It didn’t help matters that his agent Jarrett Bousquet said Weber didn’t want to go through a “rebuilding” process in Nashville and “he’d like to play with the Philadelphia Flyers.”
Weber did damage control after the offer sheet match:
“I love the city of Nashville,” Weber said. “I love my teammates. I love the fans. It’s a very positive thing that the ownership has stepped up and they’re going to be a team that’s going to spend to the cap and brings guys in.
“The team stepped up and showed that they’re going to bend with the best of teams, and now we can focus on the season, and hopefully get some more pieces of the puzzle and build a contending team for a long time.”
It appears they will be, but not with Shea Weber. Because for all of the incredible maneuvering, massaging and masterminding of that offer sheet contract, the single most important aspect of it, in hindsight?
That there was no trade protection for Shea Weber.
And thus, despite the $110-million commitment five years ago, there’s no Shea Weber in Nashville today.
MORE FROM YAHOO SPORTS
Creating a list of the greatest hockey players of all-time is an arduous task.
When myself, Dave Lozo and Sean McIndoe wrote “The 100 Greatest Players In NHL History (And Other Stuff)” – which is great vacation reading, by the way – establishing the criteria was almost as hard as building the list itself.
We were comparing eras with completely different standards of play, number of teams and quality of athletes (through advancements in coaching and training). In some cases, we were comparing the careers of current players yet to reach 30 years old, with players whose stories had already been told.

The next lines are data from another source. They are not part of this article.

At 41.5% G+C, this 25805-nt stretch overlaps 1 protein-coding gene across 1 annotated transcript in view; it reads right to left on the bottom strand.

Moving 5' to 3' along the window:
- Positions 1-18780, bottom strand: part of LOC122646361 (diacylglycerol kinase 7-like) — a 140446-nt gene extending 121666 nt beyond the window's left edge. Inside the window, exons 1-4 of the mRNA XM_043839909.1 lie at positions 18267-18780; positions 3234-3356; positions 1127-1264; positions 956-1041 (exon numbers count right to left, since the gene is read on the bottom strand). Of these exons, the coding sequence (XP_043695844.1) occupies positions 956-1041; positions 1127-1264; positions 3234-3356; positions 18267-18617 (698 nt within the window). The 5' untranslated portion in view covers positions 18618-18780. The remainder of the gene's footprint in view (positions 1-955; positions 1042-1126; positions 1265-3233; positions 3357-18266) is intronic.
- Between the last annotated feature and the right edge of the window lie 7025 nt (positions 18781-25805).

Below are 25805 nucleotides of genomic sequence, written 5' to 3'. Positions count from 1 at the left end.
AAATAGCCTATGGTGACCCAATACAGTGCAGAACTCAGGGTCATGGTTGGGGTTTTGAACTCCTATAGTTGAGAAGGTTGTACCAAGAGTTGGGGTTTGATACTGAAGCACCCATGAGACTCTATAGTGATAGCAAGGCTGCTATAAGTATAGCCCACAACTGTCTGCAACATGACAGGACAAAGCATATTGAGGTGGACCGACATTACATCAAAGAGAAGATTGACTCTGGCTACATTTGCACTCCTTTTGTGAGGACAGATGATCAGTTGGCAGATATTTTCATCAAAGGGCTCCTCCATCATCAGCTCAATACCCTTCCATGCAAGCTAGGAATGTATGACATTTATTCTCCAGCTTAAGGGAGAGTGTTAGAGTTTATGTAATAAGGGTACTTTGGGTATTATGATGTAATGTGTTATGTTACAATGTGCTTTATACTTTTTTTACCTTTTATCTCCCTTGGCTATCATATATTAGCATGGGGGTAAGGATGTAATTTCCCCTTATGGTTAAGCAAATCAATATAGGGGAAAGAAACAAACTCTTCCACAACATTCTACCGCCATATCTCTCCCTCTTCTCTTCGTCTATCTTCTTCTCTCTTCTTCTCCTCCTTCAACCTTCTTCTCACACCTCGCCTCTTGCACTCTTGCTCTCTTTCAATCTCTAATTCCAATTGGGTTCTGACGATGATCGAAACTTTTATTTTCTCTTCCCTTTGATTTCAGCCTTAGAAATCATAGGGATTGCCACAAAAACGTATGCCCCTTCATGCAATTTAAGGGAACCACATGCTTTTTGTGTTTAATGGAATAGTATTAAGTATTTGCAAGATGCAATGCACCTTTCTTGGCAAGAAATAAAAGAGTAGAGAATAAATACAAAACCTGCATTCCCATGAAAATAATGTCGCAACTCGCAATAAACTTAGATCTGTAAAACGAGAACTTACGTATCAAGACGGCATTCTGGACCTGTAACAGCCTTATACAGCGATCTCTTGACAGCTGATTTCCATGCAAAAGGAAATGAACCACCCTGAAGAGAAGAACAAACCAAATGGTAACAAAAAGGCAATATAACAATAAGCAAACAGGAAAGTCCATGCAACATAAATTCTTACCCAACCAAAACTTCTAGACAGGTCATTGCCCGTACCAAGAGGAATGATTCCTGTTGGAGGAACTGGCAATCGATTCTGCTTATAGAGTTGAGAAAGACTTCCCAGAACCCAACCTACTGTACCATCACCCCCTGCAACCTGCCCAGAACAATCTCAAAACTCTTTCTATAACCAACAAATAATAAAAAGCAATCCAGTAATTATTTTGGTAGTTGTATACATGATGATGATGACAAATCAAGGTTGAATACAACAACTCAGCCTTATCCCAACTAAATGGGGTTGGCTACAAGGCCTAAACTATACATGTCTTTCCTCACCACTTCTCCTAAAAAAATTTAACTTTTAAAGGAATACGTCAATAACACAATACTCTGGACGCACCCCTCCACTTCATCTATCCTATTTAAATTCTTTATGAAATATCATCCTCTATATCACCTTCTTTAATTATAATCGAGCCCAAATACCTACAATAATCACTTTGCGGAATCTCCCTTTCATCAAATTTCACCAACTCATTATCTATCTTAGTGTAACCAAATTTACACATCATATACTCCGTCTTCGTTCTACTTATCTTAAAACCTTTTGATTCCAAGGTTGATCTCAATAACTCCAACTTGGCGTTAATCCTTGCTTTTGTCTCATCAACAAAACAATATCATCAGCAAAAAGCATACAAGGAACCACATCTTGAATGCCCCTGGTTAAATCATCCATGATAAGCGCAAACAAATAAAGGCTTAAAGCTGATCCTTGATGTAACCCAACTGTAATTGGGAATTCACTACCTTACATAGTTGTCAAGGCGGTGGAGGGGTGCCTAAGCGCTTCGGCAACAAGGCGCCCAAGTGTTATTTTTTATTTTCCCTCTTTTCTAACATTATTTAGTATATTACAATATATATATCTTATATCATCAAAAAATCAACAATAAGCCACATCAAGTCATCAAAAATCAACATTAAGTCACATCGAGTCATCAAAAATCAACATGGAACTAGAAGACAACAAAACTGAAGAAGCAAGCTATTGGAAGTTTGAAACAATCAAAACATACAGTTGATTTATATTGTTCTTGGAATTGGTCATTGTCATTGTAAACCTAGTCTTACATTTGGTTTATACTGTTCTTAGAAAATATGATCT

So we nod in appreciation to Sports-Express, the Russian publication that recently published its list of the 50 greatest Russian players of all-time. Their criteria?
* The level of hockey in the height of his career.
* Titles and awards in the NHL.
* Duration of playing in the NHL.
* Achievements outside the NHL are not taken into account.
This criteria produced the following list, and you can easily see where the criteria produced some abnormalities and outright absurdities. (Head here to see Ken Campbell’s take on this from The Hockey News, which hipped us to this list.)
Again, any list where Dmitri Yushkevich is ranked above Slava Fetisov, and that list isn’t “alphabetical by first name,” is just hard to fathom. But here we are.
Nikolai Khabibulin over Sergei Bobrovsky seems like a temporary problem. Artemi Panarin at No. 38? Yeah, might want to wait for one season without Patrick Kane on his line before putting him over someone like Tverdovsky.
But obviously the big headline here is Evgeni Malkin of the Pittsburgh Penguins being named the best Russian player of all-time, ahead of Sergei Fedorov and Alex Ovechkin, with Pavel Bure and Pavel Datsyuk right behind them.
Using the rigid criteria that established the list, we can see how it led to Malkin. His three Stanley Cups match those of Fedorov. They both have one Hart Trophy. But Malkin has a Conn Smythe, which apparently is weighed heavier than the two Selke trophies Fedorov has that Malkin, frankly, could never hope to win. (Malkin’s highest finish for the Selke: 46th place.)
But again: How on earth can one determine that Malkin deserves the top spot over Fedorov when “stability and durability” can be assessed for a retired player but not for a guy who just hit 30?
When Fedorov hit 36 years old, his stats plummeted. Who knows what happens to Malkin in six years? One player seemingly gets the benefit of the doubt while the other is penalized for having played a complete career. That’s tough.
But let’s take them both on the merits of their “prime” careers. Since that’s hard to determine for Malkin, we’ll just go with his first 10 seasons:
706 games, 328 goals, 504 assists, 1.18 points per game average.
Fedorov, in his first 10 seasons:
672 games, 301 goals, 433 assists, 1.09 points per game average.
Keep in mind that Fedorov played half of those seasons during the trap years, while Malkin’s entire career was post-NHL 2.0 rules changes in 2006.
Then you have Ovechkin.
If this ranking was made in 2015, before the Penguins rolled to consecutive Stanley Cups and Ovechkin’s goal production dropped last season, is there any chance he’s not at the top of this ranking? Six goals titles, three player of the year awards and three Hart trophies. But because the ranking weighs Stanley Cup wins rather heavily, and the Washington Capitals turn into quivering invertebrates every postseason, apparently Ovechkin gets knocked down a few pegs.